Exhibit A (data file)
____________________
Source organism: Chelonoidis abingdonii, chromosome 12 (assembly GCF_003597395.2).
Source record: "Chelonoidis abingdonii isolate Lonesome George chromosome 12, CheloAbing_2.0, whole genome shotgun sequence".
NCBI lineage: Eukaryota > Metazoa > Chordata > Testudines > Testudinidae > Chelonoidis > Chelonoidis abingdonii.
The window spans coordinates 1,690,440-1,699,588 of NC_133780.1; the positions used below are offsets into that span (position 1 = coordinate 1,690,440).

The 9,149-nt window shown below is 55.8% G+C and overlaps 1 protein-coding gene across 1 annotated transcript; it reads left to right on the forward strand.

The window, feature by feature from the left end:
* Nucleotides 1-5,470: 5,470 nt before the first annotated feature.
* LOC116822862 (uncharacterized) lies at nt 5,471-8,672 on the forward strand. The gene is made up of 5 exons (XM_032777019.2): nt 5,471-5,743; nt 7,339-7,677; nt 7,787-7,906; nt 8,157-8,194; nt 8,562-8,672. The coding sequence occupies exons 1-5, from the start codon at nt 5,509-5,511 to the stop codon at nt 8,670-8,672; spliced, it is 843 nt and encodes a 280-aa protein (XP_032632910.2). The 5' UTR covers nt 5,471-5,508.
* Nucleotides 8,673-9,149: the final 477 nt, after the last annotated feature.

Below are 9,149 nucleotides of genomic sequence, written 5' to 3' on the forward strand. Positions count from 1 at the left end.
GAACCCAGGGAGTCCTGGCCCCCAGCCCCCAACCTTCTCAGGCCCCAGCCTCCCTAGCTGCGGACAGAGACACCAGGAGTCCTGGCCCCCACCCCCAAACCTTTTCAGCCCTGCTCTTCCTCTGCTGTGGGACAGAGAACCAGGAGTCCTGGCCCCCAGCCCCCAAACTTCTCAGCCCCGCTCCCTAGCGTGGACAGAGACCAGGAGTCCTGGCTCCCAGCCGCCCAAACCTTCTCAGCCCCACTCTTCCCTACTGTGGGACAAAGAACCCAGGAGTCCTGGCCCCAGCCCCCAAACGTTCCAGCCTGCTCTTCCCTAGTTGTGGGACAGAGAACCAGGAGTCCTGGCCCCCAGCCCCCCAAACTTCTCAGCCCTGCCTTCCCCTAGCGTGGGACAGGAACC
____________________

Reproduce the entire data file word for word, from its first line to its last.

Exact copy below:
Source organism: Chelonoidis abingdonii, chromosome 12 (assembly GCF_003597395.2).
Source record: "Chelonoidis abingdonii isolate Lonesome George chromosome 12, CheloAbing_2.0, whole genome shotgun sequence".
NCBI lineage: Eukaryota > Metazoa > Chordata > Testudines > Testudinidae > Chelonoidis > Chelonoidis abingdonii.
The window spans coordinates 1,690,440-1,699,588 of NC_133780.1; the positions used below are offsets into that span (position 1 = coordinate 1,690,440).

The 9,149-nt window shown below is 55.8% G+C and overlaps 1 protein-coding gene across 1 annotated transcript; it reads left to right on the forward strand.

The window, feature by feature from the left end:
* Nucleotides 1-5,470: 5,470 nt before the first annotated feature.
* LOC116822862 (uncharacterized) lies at nt 5,471-8,672 on the forward strand. The gene is made up of 5 exons (XM_032777019.2): nt 5,471-5,743; nt 7,339-7,677; nt 7,787-7,906; nt 8,157-8,194; nt 8,562-8,672. The coding sequence occupies exons 1-5, from the start codon at nt 5,509-5,511 to the stop codon at nt 8,670-8,672; spliced, it is 843 nt and encodes a 280-aa protein (XP_032632910.2). The 5' UTR covers nt 5,471-5,508.
* Nucleotides 8,673-9,149: the final 477 nt, after the last annotated feature.

Below are 9,149 nucleotides of genomic sequence, written 5' to 3' on the forward strand. Positions count from 1 at the left end.
GAACCCAGGGAGTCCTGGCCCCCAGCCCCCAACCTTCTCAGGCCCCAGCCTCCCTAGCTGCGGACAGAGACACCAGGAGTCCTGGCCCCCACCCCCAAACCTTTTCAGCCCTGCTCTTCCTCTGCTGTGGGACAGAGAACCAGGAGTCCTGGCCCCCAGCCCCCAAACTTCTCAGCCCCGCTCCCTAGCGTGGACAGAGACCAGGAGTCCTGGCTCCCAGCCGCCCAAACCTTCTCAGCCCCACTCTTCCCTACTGTGGGACAAAGAACCCAGGAGTCCTGGCCCCAGCCCCCAAACGTTCCAGCCTGCTCTTCCCTAGTTGTGGGACAGAGAACCAGGAGTCCTGGCCCCCAGCCCCCCAAACTTCTCAGCCCTGCCTTCCCCTAGCGTGGGACAGGAACC